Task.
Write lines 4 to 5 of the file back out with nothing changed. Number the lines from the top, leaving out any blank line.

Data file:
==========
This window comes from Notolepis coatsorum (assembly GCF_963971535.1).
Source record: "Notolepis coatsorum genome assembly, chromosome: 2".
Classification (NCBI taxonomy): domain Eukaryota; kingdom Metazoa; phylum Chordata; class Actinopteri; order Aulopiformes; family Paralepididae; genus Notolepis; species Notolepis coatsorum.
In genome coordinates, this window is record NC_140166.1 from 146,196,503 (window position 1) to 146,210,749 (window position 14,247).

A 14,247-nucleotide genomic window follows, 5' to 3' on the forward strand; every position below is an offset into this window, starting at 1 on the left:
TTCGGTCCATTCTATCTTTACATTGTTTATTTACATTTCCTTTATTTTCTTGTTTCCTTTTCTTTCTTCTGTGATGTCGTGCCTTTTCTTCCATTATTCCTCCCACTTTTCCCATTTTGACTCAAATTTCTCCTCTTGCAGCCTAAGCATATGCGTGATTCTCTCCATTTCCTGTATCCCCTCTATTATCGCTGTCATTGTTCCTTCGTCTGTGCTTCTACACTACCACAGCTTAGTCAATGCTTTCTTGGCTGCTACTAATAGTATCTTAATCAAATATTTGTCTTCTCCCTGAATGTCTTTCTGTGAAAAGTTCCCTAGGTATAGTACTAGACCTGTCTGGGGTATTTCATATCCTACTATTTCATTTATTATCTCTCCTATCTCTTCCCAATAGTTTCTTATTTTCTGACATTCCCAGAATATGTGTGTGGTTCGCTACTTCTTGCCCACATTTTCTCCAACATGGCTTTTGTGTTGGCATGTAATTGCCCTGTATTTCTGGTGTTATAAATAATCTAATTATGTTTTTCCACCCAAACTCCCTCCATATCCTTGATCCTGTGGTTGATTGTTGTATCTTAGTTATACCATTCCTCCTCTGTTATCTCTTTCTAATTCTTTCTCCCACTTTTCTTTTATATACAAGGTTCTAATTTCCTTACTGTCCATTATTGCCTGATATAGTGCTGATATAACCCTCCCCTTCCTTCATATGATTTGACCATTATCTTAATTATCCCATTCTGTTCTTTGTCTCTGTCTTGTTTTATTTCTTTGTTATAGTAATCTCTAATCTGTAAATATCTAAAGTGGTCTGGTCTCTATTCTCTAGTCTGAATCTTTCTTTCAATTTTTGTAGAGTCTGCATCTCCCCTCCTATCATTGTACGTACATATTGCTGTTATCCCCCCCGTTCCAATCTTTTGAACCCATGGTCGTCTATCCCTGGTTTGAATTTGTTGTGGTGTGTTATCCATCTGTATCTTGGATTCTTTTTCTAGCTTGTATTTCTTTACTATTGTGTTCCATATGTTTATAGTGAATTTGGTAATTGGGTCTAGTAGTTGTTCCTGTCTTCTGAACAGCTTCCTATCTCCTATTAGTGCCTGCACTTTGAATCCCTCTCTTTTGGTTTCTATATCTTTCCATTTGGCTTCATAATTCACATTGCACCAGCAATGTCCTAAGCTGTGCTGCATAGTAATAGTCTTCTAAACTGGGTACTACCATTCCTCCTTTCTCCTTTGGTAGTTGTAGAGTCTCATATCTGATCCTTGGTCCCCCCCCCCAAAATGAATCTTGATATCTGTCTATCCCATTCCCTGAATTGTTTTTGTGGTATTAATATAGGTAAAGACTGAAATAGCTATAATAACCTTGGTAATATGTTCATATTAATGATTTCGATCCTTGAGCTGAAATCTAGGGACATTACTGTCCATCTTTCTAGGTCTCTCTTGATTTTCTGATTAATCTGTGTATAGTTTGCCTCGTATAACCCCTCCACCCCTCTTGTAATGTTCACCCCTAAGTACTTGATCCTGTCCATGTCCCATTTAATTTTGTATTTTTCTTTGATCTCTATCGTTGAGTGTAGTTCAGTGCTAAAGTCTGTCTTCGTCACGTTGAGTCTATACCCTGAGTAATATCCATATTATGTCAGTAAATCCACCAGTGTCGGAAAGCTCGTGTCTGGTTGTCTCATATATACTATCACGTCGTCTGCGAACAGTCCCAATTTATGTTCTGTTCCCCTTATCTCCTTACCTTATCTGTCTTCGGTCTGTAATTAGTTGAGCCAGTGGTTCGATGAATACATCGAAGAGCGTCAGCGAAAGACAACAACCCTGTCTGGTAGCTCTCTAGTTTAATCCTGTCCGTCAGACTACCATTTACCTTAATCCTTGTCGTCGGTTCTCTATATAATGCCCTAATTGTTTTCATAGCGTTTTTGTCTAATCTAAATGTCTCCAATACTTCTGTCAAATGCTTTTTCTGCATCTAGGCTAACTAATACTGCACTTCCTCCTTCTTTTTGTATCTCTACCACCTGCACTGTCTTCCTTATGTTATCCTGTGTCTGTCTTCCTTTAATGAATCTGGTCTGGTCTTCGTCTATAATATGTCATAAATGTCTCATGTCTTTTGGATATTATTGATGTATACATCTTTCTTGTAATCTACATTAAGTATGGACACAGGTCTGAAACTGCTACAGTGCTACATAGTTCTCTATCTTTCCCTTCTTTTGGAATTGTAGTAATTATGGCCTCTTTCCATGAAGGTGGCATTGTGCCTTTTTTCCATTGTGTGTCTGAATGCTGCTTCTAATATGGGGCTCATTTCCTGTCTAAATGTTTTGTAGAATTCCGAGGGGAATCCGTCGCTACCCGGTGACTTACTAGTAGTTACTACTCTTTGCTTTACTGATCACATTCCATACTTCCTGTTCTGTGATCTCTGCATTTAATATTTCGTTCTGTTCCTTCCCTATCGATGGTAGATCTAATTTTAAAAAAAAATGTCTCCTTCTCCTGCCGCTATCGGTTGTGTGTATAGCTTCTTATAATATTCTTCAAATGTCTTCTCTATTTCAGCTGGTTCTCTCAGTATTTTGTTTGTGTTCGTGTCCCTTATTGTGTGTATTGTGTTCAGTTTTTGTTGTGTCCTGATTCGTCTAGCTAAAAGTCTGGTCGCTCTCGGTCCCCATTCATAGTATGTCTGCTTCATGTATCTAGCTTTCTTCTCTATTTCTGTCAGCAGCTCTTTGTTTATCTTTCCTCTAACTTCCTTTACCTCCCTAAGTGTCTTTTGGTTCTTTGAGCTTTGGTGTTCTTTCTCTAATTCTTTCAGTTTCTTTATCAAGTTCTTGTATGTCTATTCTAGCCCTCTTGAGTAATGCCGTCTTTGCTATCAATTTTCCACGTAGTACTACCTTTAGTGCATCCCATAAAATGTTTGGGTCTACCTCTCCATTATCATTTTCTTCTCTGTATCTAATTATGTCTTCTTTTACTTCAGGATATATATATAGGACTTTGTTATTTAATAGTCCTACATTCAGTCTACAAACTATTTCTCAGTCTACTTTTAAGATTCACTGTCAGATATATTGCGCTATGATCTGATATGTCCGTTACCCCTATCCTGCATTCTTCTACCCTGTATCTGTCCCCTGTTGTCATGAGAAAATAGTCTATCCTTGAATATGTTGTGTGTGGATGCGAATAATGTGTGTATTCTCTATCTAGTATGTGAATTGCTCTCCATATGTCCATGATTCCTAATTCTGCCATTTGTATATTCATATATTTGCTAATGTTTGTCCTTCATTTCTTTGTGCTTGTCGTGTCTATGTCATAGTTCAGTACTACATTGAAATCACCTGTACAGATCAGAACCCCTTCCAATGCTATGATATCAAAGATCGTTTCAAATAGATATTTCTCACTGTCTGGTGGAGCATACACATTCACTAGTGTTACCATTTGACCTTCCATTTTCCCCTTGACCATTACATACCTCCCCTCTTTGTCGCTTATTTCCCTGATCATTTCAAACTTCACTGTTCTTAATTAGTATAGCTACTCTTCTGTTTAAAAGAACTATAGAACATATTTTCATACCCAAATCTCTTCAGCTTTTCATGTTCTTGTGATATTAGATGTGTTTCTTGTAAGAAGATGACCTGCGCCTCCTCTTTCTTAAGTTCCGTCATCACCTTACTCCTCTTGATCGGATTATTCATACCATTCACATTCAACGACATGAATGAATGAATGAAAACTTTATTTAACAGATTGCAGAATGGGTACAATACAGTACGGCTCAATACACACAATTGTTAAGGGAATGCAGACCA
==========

In genome coordinates, this window is record NC_140166.1 from 146,196,503 (window position 1) to 146,210,749 (window position 14,247).

A 14,247-nucleotide genomic window follows, 5' to 3' on the forward strand; every position below is an offset into this window, starting at 1 on the left: